Israeli ministerial auditors appeal High Court over inability to do their job
Internal auditors argue that their staffing budgets are insufficient as they are at the mercy of the politicians whose conduct they audit.
Twelve internal auditors from various government authorities petitioned the High Court of Justice on Monday, saying they are unable to fulfill their legally mandated duties because their staffing budgets are at the mercy of the politicians whose conduct they audit.
The petition was submitted after outgoing State Comptroller Micha Lindenstrauss circulated a draft version of a report in which he criticized the inability of the ministries' internal auditors to do their jobs properly and be effective gatekeepers.
The internal auditors argue that there has never been a minimum staffing level or a clear makeup set for the auditing units of government ministries, despite recommendations to that effect that were submitted to the government by retired Justice Vardi Zeiler six years ago. As a result, the petitioners say, the audit divisions in government ministries are understaffed and cannot handle their assignments.
Prime Minister Benjamin Netanyahu is named as a respondent, along with Justice Minister Yaakov Neeman and Civil Service Commissioner Moshe Dayan.
The petitioners - including Justice Ministry auditor Iris Friedman, Civil Service Commission auditor Yaakov Luzon, Courts Administration auditor Ofra Tam-Rosner and Health Ministry auditor Aryeh Paz - also noted that they are generally employed at a lower rank than those they are auditing, and that their salaries contain variable components, including overtime hours and duty shifts, which are dependent on the monthly approval of the people they monitor.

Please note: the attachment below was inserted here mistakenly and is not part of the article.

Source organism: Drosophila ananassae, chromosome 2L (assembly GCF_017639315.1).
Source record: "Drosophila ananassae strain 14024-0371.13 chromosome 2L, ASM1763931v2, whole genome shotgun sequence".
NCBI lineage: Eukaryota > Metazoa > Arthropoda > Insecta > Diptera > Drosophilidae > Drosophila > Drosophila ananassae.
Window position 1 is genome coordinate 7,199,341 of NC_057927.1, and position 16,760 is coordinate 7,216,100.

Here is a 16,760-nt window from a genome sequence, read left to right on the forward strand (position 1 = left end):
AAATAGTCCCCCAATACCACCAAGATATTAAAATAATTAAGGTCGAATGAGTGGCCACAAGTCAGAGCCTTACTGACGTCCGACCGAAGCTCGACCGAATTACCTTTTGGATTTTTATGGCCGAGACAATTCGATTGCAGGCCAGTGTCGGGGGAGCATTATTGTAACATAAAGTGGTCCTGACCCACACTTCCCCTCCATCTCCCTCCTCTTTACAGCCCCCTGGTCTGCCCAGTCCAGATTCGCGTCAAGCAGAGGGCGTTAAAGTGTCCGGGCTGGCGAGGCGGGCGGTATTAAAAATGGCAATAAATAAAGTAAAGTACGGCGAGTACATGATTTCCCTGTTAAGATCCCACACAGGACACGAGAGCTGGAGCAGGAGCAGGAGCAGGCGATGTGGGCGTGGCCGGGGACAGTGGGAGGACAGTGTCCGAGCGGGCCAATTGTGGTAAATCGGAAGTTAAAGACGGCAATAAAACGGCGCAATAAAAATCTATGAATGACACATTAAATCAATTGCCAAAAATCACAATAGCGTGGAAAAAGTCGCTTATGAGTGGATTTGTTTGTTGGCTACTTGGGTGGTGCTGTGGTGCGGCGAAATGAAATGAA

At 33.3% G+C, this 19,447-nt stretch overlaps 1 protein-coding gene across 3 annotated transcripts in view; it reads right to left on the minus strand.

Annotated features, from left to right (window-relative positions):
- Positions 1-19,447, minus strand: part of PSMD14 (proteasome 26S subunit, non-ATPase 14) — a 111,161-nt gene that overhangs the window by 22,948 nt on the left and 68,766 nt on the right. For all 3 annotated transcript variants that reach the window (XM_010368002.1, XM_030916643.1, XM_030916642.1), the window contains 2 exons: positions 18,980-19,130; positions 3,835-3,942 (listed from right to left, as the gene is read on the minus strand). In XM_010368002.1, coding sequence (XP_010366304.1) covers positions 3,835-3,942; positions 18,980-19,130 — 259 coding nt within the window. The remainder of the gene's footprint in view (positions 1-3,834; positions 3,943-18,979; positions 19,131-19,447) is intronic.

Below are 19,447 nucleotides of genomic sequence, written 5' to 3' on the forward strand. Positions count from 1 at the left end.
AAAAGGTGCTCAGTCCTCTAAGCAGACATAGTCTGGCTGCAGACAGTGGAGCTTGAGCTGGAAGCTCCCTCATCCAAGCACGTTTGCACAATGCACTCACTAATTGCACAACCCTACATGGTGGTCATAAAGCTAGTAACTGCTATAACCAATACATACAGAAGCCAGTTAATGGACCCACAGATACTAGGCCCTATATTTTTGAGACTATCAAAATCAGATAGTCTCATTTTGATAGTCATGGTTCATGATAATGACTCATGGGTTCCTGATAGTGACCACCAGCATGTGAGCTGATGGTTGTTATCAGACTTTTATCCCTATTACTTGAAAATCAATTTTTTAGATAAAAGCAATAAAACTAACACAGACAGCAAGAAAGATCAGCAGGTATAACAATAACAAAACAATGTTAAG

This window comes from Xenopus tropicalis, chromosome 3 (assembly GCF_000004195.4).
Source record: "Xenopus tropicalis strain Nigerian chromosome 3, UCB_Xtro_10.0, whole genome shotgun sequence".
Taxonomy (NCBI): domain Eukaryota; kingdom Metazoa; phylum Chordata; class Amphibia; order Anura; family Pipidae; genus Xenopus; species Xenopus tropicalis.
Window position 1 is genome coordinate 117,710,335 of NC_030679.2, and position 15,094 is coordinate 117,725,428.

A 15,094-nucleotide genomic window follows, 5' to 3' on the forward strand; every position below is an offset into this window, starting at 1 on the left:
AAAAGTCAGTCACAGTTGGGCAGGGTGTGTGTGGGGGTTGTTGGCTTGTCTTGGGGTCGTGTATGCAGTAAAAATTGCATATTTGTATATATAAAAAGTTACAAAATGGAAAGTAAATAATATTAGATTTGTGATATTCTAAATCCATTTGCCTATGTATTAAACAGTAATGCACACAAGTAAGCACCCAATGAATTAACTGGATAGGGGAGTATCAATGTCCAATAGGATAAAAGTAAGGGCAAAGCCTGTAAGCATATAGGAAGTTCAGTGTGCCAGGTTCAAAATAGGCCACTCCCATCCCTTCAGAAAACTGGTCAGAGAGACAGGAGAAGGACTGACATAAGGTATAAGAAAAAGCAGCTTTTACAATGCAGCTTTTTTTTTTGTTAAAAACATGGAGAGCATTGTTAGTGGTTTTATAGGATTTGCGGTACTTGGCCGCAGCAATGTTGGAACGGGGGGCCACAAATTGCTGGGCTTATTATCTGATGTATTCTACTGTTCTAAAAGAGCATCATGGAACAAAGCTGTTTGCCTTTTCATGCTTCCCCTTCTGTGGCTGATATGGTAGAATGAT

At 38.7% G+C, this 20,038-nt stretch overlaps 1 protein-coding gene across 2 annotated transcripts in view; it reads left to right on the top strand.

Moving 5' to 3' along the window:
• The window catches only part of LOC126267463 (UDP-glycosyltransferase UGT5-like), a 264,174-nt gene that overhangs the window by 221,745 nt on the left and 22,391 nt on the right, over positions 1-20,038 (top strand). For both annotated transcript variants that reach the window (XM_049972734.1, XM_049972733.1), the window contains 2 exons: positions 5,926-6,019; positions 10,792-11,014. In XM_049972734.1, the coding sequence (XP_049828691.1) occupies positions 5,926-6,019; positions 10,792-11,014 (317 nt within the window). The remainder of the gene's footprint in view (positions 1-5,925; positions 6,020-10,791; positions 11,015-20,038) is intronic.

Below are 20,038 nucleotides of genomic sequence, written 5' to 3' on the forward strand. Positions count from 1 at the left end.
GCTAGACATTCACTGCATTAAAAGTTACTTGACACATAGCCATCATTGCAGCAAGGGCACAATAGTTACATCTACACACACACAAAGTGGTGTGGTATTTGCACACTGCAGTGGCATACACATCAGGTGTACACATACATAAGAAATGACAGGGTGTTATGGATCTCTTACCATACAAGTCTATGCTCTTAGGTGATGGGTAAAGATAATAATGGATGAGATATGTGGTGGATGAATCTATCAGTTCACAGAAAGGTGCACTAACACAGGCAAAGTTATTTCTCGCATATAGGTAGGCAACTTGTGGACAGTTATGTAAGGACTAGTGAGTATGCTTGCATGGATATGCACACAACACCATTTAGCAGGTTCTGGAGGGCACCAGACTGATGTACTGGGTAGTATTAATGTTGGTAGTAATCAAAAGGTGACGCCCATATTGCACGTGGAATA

The petitioners argue that the lack of minimum staffing levels and their total dependence on the subjects of their audits have led to some units working with only one auditor, and one with a junior assistant. In some ministries, new positions have been approved but the relevant ministries are not acting to fill them. Thus, the auditors are left with no way to fulfill their legally mandated duties.
The lack of state-determined staffing levels gives those being audited disproportionate and unreasonable influence on the human resources made available to the audit units, they said.
The internal auditors claim that since 2006 they have been repeatedly calling for the implementation of the Zeiler Report recommendations, but that the problems have not been addressed.
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